The Generation Game by Sophie Duffy



This was an incredibly engaging novel; it has to be one of the best books I’ve read recently!


This is the story of Philippa Smith’s life, starting with her birth in 1965. Alongside this, there are chapters which detail Philippa’s present life in 2006, featuring the birth of her very own daughter. The two timelines slot seamlessly together and merge perfectly towards the end of the book. Helena, Philippa’s mother, is young and unmarried; leaving London behind with a Harrod’s bag full of nappies, she heads to Torquay with Philippa. Torquay becomes the place where friendships are made, lifelong bonds are formed, and secrets are both buried and revealed.


The Generation Game spans the sixties, seventies, eighties, nineties and finishes comfortably in the 2000’s. We are treated to some really nostalgic memories within the chapters, which I’m sure, will be familiar with many! Each chapter that tells Philippa’s history is named after a game show and there are references to major news events dotted throughout. The characters are all brilliant; I loved and rooted for each one of them. The writing is fantastic and the story has such depth to it, with many layers and numerous small reveals connecting everything with each turn of the page.


The synopsis on the back of the book does a great job of detailing the overall story, but doesn’t hint in any way to the bottomless pit of indulgent fiction between the covers, a veritable feast of a story! I’m not going to say anything more about it, as I really enjoyed finding out every single unknown detail for myself and want future readers to experience the same.


Please don’t miss this one, the characters will stay with me for a while and I know I will remember the story for a long time to come.


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How to Be a Good Wife by Emma Chapman




Set within an insular, Scandinavian community, we are introduced to Marta and Hector, husband and wife who follow the well-trodden path of many shared years together. Hector, heading towards retirement, and Marta, twenty years younger and coming to terms with her adult son, Kylan leaving home.

The writing creates a fantastically menacing air, and alongside the troubling thoughts of Marta, the reader finds themselves devouring a dark and at times peculiar tale.

I read this book in one sitting and enjoyed the slow reveal of Marta’s story. Fragments are pieced together to form a narrative that has two possible realities running side by side. Once I’d finished I was left wondering about the characters and where they slotted into the true story.

A book which will have you guessing, questioning and wanting to talk about it once you reach the end – I quite fancy giving this a second reading to see if I can now spot hints I may have missed the first time!

Love Virtually by Daniel Glattauer



This is the story of Leo and Emmi, who have an accidental meeting of emails when Emmi sends an email to Leo in an attempt to cancel a magazine subscription. From this follows a handful of witty emails between the two of them. When an obvious connection through words evolves the correspondence continues. It soon begins to form an important part of both their days, both looking forward to contact from the other and if both are online together at the same time emails ping between themselves as conversation deepens and becomes more intimate.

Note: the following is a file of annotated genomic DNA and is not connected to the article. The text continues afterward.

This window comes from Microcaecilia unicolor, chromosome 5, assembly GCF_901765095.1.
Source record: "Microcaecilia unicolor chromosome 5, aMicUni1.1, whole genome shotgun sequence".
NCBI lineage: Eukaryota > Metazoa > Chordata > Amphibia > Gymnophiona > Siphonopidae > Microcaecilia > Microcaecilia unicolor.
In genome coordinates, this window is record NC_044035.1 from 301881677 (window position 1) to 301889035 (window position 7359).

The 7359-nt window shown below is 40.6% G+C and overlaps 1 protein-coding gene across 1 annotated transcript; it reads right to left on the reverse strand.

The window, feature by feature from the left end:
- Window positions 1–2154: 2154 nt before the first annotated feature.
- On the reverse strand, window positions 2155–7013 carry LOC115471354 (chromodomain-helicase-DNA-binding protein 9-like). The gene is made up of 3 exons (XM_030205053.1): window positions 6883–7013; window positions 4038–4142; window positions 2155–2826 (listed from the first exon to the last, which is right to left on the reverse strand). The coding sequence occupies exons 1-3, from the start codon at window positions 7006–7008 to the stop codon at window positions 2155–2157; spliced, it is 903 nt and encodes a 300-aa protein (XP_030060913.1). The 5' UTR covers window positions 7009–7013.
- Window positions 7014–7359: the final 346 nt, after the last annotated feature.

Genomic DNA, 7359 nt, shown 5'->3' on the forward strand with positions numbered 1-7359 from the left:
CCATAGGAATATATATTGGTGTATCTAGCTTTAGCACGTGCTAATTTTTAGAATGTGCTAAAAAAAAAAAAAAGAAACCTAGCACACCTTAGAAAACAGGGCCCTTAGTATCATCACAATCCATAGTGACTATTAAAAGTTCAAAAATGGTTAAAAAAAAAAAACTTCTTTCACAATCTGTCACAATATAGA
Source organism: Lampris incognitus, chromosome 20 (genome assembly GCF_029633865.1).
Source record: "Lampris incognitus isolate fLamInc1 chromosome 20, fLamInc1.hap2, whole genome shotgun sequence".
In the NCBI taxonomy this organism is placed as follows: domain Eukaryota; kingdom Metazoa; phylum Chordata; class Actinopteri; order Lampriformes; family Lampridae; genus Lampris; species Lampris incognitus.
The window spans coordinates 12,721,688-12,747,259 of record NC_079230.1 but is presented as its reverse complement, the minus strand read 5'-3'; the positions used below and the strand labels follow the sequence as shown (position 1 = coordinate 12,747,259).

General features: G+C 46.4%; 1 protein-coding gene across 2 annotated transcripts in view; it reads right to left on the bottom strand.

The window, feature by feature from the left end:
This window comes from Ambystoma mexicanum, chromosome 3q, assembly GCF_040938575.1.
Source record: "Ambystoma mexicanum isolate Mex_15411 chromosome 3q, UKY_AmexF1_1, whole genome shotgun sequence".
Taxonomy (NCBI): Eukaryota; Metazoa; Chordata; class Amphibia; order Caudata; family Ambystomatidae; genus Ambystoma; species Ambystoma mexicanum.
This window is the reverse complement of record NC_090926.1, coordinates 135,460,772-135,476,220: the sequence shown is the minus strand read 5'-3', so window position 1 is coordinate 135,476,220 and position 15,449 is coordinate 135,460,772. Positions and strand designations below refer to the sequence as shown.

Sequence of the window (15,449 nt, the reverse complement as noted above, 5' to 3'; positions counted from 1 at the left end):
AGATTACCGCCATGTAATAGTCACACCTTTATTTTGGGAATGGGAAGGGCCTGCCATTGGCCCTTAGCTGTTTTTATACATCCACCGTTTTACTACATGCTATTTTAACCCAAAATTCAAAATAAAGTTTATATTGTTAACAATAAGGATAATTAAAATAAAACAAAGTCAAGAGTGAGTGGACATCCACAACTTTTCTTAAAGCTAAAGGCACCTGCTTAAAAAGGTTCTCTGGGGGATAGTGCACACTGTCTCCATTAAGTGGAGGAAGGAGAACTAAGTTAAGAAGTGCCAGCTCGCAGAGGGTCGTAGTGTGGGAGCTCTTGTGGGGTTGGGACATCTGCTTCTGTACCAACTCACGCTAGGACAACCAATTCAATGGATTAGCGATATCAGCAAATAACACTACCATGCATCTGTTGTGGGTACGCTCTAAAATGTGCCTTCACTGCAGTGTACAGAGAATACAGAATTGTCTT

Very quickly emotions develop and are written about as a dangerous closeness rises to the surface – Emmi is married and has two step children.

I thought the novel was excellent, I read it in one sitting as I just couldn’t put it down, I had to see how it was going to continue. The email format makes for a very addictive read, most of us today are familiar with email correspondence and this seemed so genuine, it was slightly voyeuristic! 

It shows how important and addictive the Internet can be, the impact it can have on personal lives and emotions and its place in modern society.

An added bonus is that the book has a sequel, so there is more to read of Leo and Emmi, I will definitely be seeking it out as I just wanted to continue reading when I came to the end.

A love story for the Internet age and one that will not fail to pull you in – excellent.



The Weight of Silence by Heather Gudenkauf


An enchantingly lyrical novel mixed with shockingly menacing overtones, sees two sets of parents worst nightmares emerge. Deep within the woods during a humid Iowa summer, two seven year old girls disappear, already gone when their parents wake early one morning and go to check on them.

The story follows the characters of Fielda and Martin, parents of Petra, and Antonia, Griff and Ben, parents and big brother of Calli, as the events of the day unfurl and with them bring many uncomfortable moments, thoughts and memories to the forefront.

The novel is tightly wound with suspense that really does keep you turning the pages. It explores the secrets and consequent silence surrounding these secrets that can shape the path our lives take.

Calli suffers from selective mutism, she has not spoken since she was four years old, and we are taken on an unsettling journey which traces back to the moment her speech ceased.

The book is told in parts by each of the main characters and the descriptions of the woods are extremely life like, you can almost smell them!

A highly intelligent and poetic novel, that unravels at a quickening pace, bringing with it the questions of how the choices we make in life effect us and the consequences of these choices and missed opportunities

More information on Heather Gudenkauf can be found here –